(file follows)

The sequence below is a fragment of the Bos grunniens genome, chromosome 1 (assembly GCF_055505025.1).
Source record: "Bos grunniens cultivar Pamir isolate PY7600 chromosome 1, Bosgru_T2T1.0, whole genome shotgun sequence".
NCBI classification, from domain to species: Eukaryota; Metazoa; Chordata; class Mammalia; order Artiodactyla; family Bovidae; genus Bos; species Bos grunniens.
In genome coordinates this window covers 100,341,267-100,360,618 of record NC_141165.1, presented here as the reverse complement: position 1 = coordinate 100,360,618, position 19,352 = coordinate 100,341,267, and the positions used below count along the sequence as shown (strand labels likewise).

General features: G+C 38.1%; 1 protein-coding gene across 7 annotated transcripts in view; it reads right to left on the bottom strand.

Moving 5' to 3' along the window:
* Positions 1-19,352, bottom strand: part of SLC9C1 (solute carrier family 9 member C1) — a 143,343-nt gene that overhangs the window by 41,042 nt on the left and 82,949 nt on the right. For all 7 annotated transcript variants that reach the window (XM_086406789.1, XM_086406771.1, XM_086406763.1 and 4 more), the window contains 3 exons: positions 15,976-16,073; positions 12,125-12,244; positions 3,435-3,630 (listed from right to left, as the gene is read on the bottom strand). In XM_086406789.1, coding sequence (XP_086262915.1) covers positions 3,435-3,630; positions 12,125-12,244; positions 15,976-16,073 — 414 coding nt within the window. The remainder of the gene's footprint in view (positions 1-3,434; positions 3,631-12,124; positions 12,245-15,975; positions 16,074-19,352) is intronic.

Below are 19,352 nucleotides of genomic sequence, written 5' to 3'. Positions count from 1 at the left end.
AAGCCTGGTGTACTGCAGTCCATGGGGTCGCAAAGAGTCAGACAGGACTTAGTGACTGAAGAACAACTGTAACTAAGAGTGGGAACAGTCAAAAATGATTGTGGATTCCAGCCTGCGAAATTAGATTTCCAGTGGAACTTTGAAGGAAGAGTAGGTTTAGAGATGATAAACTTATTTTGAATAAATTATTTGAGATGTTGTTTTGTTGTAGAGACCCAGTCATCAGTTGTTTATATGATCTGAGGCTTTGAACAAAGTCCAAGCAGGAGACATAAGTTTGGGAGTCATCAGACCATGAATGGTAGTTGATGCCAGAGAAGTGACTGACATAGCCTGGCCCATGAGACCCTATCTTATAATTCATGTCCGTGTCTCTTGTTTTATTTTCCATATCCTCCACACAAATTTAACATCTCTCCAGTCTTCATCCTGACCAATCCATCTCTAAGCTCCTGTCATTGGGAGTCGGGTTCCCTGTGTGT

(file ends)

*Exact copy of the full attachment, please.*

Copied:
The sequence below is a fragment of the Bos grunniens genome, chromosome 1 (assembly GCF_055505025.1).
Source record: "Bos grunniens cultivar Pamir isolate PY7600 chromosome 1, Bosgru_T2T1.0, whole genome shotgun sequence".
NCBI classification, from domain to species: Eukaryota; Metazoa; Chordata; class Mammalia; order Artiodactyla; family Bovidae; genus Bos; species Bos grunniens.
In genome coordinates this window covers 100,341,267-100,360,618 of record NC_141165.1, presented here as the reverse complement: position 1 = coordinate 100,360,618, position 19,352 = coordinate 100,341,267, and the positions used below count along the sequence as shown (strand labels likewise).

General features: G+C 38.1%; 1 protein-coding gene across 7 annotated transcripts in view; it reads right to left on the bottom strand.

Moving 5' to 3' along the window:
* Positions 1-19,352, bottom strand: part of SLC9C1 (solute carrier family 9 member C1) — a 143,343-nt gene that overhangs the window by 41,042 nt on the left and 82,949 nt on the right. For all 7 annotated transcript variants that reach the window (XM_086406789.1, XM_086406771.1, XM_086406763.1 and 4 more), the window contains 3 exons: positions 15,976-16,073; positions 12,125-12,244; positions 3,435-3,630 (listed from right to left, as the gene is read on the bottom strand). In XM_086406789.1, coding sequence (XP_086262915.1) covers positions 3,435-3,630; positions 12,125-12,244; positions 15,976-16,073 — 414 coding nt within the window. The remainder of the gene's footprint in view (positions 1-3,434; positions 3,631-12,124; positions 12,245-15,975; positions 16,074-19,352) is intronic.

Below are 19,352 nucleotides of genomic sequence, written 5' to 3'. Positions count from 1 at the left end.
AAGCCTGGTGTACTGCAGTCCATGGGGTCGCAAAGAGTCAGACAGGACTTAGTGACTGAAGAACAACTGTAACTAAGAGTGGGAACAGTCAAAAATGATTGTGGATTCCAGCCTGCGAAATTAGATTTCCAGTGGAACTTTGAAGGAAGAGTAGGTTTAGAGATGATAAACTTATTTTGAATAAATTATTTGAGATGTTGTTTTGTTGTAGAGACCCAGTCATCAGTTGTTTATATGATCTGAGGCTTTGAACAAAGTCCAAGCAGGAGACATAAGTTTGGGAGTCATCAGACCATGAATGGTAGTTGATGCCAGAGAAGTGACTGACATAGCCTGGCCCATGAGACCCTATCTTATAATTCATGTCCGTGTCTCTTGTTTTATTTTCCATATCCTCCACACAAATTTAACATCTCTCCAGTCTTCATCCTGACCAATCCATCTCTAAGCTCCTGTCATTGGGAGTCGGGTTCCCTGTGTGT